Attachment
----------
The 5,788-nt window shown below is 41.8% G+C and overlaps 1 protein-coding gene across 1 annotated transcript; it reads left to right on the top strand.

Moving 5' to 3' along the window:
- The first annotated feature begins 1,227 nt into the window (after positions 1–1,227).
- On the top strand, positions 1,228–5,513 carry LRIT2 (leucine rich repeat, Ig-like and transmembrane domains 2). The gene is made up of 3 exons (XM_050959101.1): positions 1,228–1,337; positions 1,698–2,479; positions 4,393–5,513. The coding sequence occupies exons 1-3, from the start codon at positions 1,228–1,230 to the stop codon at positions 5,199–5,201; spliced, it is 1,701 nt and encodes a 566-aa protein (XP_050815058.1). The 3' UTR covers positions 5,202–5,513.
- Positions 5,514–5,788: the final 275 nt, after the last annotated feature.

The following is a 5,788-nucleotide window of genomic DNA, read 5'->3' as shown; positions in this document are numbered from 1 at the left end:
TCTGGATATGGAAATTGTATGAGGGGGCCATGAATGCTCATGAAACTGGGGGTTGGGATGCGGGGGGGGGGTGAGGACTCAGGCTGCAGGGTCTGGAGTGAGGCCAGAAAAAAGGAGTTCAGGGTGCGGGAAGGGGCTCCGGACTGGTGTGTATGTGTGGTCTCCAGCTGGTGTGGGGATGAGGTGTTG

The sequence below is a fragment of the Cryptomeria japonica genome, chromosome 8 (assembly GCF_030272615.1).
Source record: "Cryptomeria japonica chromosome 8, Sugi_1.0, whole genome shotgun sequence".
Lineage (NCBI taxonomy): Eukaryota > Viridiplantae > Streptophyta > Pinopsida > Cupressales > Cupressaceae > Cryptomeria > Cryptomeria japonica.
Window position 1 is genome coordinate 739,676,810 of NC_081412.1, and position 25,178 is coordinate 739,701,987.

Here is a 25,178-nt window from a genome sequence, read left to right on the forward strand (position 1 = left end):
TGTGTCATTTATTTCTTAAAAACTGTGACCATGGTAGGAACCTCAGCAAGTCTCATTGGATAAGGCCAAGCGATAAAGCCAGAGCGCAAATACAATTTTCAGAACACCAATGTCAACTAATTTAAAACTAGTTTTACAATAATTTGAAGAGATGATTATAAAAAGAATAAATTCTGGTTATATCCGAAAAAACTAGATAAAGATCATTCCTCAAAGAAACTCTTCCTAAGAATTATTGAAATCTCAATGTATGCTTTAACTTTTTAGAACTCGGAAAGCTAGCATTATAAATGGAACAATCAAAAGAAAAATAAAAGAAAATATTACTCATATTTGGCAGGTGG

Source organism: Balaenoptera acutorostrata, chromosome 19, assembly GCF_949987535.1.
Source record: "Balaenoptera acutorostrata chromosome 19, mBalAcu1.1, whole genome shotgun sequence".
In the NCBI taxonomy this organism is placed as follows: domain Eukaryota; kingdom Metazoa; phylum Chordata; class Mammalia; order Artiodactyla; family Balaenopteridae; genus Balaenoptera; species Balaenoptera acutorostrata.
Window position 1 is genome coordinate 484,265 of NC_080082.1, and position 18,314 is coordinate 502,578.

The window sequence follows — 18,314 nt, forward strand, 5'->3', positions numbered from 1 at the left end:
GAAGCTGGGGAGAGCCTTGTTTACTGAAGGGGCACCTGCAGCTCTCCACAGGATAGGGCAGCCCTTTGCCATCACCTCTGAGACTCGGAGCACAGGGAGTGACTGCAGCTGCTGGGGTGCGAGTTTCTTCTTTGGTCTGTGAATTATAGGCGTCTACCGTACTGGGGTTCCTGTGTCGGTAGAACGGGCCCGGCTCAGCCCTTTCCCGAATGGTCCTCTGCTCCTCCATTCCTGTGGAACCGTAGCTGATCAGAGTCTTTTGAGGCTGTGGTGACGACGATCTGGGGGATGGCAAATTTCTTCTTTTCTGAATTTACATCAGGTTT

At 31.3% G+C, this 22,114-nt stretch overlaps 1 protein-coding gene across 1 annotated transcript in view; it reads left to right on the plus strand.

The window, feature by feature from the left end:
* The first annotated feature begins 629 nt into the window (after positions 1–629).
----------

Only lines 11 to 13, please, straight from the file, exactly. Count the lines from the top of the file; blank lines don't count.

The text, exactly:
Window position 1 is genome coordinate 739,676,810 of NC_081412.1, and position 25,178 is coordinate 739,701,987.

Here is a 25,178-nt window from a genome sequence, read left to right on the forward strand (position 1 = left end):
TGTGTCATTTATTTCTTAAAAACTGTGACCATGGTAGGAACCTCAGCAAGTCTCATTGGATAAGGCCAAGCGATAAAGCCAGAGCGCAAATACAATTTTCAGAACACCAATGTCAACTAATTTAAAACTAGTTTTACAATAATTTGAAGAGATGATTATAAAAAGAATAAATTCTGGTTATATCCGAAAAAACTAGATAAAGATCATTCCTCAAAGAAACTCTTCCTAAGAATTATTGAAATCTCAATGTATGCTTTAACTTTTTAGAACTCGGAAAGCTAGCATTATAAATGGAACAATCAAAAGAAAAATAAAAGAAAATATTACTCATATTTGGCAGGTGG